The Symphony of Birds

I spent several minutes this morning watching these 4 male Grackles as they entertained me with their high wire act, which reminded me of a symphony of birds.

“Like a bird on a wire I soak in the world and watch life transpire.”  Studio3ten Suzanne Millius

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An Experiment by the Washington Post – Music

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A friend of mine recently sent me this story in an email. I thought it was well worth sharing.

Perception in Washington, D.C., at a Metro Station, on a cold January morning in 2007, this man with a violin played six Bach pieces for about 45 minutes.  During that time approximately 2,000 people went through the station most of them on their way to work.

After about 3 minutes: a middle-aged man noticed that there was a musician playing.  He slowed his pace and stopped for a few seconds, and then he hurried on to meet his schedule.

About 4 minutes later:  The violinist received his first dollar.  A woman threw money in the hat and, without stopping, continued to walk.

At 6 minutes:  A young man leaned against the wall to listen to him, then looked at his watch and started to walk again.

At 10 minutes:  A 3 year old boy stopped, but his mother tugged him along hurriedly.  The kid stopped to look at the violinist again, but the mother pushed hard and the child continued to walk, turning his head the whole time.  This action was repeated by several other children, but every parent – without exception forced their children to move on quickly.

At 45 minutes:  The musician played continuously.  Only 6 people stopped and listened for a short while.  About 20 gave money but continued to walk at their normal pace.  The man collected a total of $32.  After l hour:  He finished playing and silence took over.  No one noticed and no one applauded.  There was no recognition at all.  No one knew this, but the violinist was Joshua Bell, one of the greatest musicians in the world.  He played one of the most intricate pieces ever written, with a violin worth $3.5 million dollars.  Two days before, Joshua Bell sold-out a theater in Boston where the seats averaged $100 each to sit and listen to him play the same music.

This is a true story.  Joshua Bell, playing incognito in the D.C. Metro Station, was organized by the Washington Post as part of a social experiment about perception, taste and people priorities.  This experiment raised several questions: In a common place environment, at an inappropriate hour, do we perceive beauty?  If so, do we stop to appreciate it?  Do we recognize talent in an unexpected context?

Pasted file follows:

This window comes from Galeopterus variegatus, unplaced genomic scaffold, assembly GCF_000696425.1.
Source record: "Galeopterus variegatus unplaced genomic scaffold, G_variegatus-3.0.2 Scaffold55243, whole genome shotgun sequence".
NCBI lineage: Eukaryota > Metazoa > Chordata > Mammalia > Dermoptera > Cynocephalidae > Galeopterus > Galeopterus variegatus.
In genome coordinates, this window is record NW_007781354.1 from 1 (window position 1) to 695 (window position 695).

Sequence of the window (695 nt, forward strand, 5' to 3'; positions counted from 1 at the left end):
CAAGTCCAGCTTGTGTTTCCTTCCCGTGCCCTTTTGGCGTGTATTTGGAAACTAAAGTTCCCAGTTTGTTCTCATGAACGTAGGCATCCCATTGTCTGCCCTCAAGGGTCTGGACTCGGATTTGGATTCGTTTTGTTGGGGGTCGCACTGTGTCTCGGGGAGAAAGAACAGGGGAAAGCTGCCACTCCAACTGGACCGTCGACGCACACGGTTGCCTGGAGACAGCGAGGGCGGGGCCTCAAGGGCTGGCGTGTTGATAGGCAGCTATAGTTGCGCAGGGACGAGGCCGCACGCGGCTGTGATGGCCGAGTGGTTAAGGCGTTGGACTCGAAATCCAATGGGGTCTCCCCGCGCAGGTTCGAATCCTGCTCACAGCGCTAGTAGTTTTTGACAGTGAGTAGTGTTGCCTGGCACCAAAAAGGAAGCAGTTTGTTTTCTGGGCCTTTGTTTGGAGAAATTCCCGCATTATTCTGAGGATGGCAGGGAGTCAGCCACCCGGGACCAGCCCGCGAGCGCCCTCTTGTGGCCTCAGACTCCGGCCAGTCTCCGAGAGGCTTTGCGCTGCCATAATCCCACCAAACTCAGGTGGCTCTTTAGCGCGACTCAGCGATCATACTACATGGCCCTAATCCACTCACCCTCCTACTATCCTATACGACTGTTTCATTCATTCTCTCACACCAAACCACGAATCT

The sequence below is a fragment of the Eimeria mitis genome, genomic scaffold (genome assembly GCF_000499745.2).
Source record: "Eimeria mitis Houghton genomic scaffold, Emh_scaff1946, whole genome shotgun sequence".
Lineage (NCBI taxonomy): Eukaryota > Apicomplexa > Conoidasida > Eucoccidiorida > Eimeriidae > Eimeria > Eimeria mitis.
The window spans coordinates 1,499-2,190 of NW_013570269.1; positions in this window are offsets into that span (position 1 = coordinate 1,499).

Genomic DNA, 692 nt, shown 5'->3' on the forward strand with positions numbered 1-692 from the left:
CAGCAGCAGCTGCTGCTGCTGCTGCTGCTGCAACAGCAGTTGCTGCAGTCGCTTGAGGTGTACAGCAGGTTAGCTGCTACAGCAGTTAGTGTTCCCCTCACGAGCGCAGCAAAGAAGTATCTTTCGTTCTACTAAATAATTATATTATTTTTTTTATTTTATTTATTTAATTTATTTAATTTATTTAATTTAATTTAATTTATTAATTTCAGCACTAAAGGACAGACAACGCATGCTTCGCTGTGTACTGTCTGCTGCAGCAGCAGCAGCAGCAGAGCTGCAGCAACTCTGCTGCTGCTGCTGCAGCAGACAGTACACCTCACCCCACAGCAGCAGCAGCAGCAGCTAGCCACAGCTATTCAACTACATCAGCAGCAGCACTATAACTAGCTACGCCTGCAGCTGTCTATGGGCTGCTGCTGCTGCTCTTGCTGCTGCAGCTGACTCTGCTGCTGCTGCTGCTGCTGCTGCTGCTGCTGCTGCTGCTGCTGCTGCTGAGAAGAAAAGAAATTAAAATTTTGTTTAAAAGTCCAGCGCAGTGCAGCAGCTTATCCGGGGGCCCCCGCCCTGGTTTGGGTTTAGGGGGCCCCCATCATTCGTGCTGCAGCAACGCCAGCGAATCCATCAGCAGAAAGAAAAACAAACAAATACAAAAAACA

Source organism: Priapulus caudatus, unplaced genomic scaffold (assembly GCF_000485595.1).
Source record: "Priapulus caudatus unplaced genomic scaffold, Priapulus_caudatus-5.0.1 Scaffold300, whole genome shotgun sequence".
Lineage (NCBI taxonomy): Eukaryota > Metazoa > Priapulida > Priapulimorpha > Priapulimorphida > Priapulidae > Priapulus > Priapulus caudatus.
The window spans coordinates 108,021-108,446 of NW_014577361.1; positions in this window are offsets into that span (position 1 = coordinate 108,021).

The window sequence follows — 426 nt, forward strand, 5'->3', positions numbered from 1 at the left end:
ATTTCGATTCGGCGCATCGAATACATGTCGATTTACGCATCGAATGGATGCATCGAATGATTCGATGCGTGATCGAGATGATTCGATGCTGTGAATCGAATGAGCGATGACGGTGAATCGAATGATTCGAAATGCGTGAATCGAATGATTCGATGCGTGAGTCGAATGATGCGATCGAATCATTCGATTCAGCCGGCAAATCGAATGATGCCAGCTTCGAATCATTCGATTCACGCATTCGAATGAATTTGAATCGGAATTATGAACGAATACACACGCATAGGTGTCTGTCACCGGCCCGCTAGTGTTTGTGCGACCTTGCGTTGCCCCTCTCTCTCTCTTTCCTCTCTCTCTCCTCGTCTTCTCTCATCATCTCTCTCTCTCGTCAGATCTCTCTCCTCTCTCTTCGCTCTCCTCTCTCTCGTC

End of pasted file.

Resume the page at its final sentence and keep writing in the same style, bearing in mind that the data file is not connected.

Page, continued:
One possible conclusion reached from this experiment could be this:  If we do not have a moment to stop and listen to one of the best musicians in the world, playing some of the finest music ever written, with one of the most beautiful instruments ever made . . . How many other things are we missing as we rush through life?  Enjoy life NOW . . . it has an expiration date.

A Cappella Music

 

My daughter recently introduced me to a fantastic male a cappella group.  They are called “Home Free” – members are:  Austin Brown – high tenor, Rob Lundquist – tenor, Chris Rupp – Baritone, Adam Rupp – vocal percussionist, and Tim Foust – Bass.  They are originally from Mankato, Minnesota.

Home Free was the winning a cappella group of season 4 “The Sing Off” in 2013 on NBC. Their first album was “Crazy Life” which was released digitally January 14, 2014.

Check out YouTube videos of Home Free’s songs – “Ring of Fire” (featuring Avi Kaplan),  “All About the Bass”, they were fabulous on 2 Christmas songs – “Angles We Have Heard On High” and “Oh Holy Night.”

Adam Rupp is one of the best vocal percussionist I have ever heard.  Adam is a band in himself.  Love the vocal range of Tim Foust – bass  GO – A5.  Check these guys out, they would appeal to a wide span of age groups.  I love the music of these talented young men.

 

Music Soothes The Soul

How many of you have never recognized the importance of Music in your life?  I cannot fathom life where there is no music.  I comprehend the significance music brings to the lives of those with dementia.  It is evident when a person with dementia hears music that it transports them to a state of gaiety and jubilation.

Watch the YouTube video: “Alive Inside Film of Music & Memory Project – Henry’s Story.”  I have viewed this inspiring video, about Henry, numerous times.

My brother J.R. has loved music his entire life, dementia has never dimmed that love.  I would place a disk in the CD player of Kenny G, Andra Bocelli, or an artist I knew J.R. loved and push play.  J.R. would stand in front of the CD player mesmerised, swaying and singing.  He was transformed to a state of exhilaration and bliss.  Music affects me precisely as it does my brother.

I have ask the staff at the nursing home to play music for J.R. and the other residents. When I visit the nursing home I never hear music.  The television, which no one is watching, is constantly on in the dayroom and dining room.  I sometimes think the nursing home staff do not wish to stimulate patients.